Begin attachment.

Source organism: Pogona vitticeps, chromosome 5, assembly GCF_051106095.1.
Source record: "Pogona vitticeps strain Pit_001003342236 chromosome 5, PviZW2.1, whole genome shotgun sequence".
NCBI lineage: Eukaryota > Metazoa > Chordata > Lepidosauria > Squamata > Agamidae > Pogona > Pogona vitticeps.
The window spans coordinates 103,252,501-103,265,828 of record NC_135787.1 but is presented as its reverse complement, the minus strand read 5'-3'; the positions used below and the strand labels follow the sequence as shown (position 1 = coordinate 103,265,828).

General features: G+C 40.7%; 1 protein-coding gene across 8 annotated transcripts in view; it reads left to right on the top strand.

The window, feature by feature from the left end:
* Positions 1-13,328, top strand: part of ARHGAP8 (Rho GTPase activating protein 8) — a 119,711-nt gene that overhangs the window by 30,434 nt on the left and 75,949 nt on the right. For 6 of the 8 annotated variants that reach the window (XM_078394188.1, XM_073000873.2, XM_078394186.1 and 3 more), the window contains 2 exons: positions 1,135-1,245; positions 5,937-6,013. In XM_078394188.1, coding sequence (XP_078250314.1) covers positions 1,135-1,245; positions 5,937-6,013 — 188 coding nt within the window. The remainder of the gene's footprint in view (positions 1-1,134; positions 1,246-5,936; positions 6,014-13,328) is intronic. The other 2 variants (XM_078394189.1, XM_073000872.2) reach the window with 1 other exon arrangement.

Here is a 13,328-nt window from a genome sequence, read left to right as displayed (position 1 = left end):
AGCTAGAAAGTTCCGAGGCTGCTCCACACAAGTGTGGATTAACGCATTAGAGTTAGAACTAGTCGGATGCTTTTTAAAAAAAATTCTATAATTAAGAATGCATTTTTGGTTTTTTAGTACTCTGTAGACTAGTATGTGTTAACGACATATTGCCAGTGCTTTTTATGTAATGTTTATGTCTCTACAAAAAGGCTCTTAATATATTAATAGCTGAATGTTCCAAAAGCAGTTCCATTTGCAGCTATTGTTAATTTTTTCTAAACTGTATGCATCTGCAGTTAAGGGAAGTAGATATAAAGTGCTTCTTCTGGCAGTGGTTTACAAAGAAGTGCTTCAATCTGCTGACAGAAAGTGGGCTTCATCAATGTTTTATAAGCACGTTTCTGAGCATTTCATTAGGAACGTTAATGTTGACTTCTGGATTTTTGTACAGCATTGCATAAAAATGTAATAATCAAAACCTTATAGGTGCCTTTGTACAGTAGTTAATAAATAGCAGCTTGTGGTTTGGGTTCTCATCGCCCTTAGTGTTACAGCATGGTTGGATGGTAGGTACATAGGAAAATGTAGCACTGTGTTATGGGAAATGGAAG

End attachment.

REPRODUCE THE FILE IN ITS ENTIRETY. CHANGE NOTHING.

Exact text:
Source organism: Pogona vitticeps, chromosome 5, assembly GCF_051106095.1.
Source record: "Pogona vitticeps strain Pit_001003342236 chromosome 5, PviZW2.1, whole genome shotgun sequence".
NCBI lineage: Eukaryota > Metazoa > Chordata > Lepidosauria > Squamata > Agamidae > Pogona > Pogona vitticeps.
The window spans coordinates 103,252,501-103,265,828 of record NC_135787.1 but is presented as its reverse complement, the minus strand read 5'-3'; the positions used below and the strand labels follow the sequence as shown (position 1 = coordinate 103,265,828).

General features: G+C 40.7%; 1 protein-coding gene across 8 annotated transcripts in view; it reads left to right on the top strand.

The window, feature by feature from the left end:
* Positions 1-13,328, top strand: part of ARHGAP8 (Rho GTPase activating protein 8) — a 119,711-nt gene that overhangs the window by 30,434 nt on the left and 75,949 nt on the right. For 6 of the 8 annotated variants that reach the window (XM_078394188.1, XM_073000873.2, XM_078394186.1 and 3 more), the window contains 2 exons: positions 1,135-1,245; positions 5,937-6,013. In XM_078394188.1, coding sequence (XP_078250314.1) covers positions 1,135-1,245; positions 5,937-6,013 — 188 coding nt within the window. The remainder of the gene's footprint in view (positions 1-1,134; positions 1,246-5,936; positions 6,014-13,328) is intronic. The other 2 variants (XM_078394189.1, XM_073000872.2) reach the window with 1 other exon arrangement.

Here is a 13,328-nt window from a genome sequence, read left to right as displayed (position 1 = left end):
AGCTAGAAAGTTCCGAGGCTGCTCCACACAAGTGTGGATTAACGCATTAGAGTTAGAACTAGTCGGATGCTTTTTAAAAAAAATTCTATAATTAAGAATGCATTTTTGGTTTTTTAGTACTCTGTAGACTAGTATGTGTTAACGACATATTGCCAGTGCTTTTTATGTAATGTTTATGTCTCTACAAAAAGGCTCTTAATATATTAATAGCTGAATGTTCCAAAAGCAGTTCCATTTGCAGCTATTGTTAATTTTTTCTAAACTGTATGCATCTGCAGTTAAGGGAAGTAGATATAAAGTGCTTCTTCTGGCAGTGGTTTACAAAGAAGTGCTTCAATCTGCTGACAGAAAGTGGGCTTCATCAATGTTTTATAAGCACGTTTCTGAGCATTTCATTAGGAACGTTAATGTTGACTTCTGGATTTTTGTACAGCATTGCATAAAAATGTAATAATCAAAACCTTATAGGTGCCTTTGTACAGTAGTTAATAAATAGCAGCTTGTGGTTTGGGTTCTCATCGCCCTTAGTGTTACAGCATGGTTGGATGGTAGGTACATAGGAAAATGTAGCACTGTGTTATGGGAAATGGAAG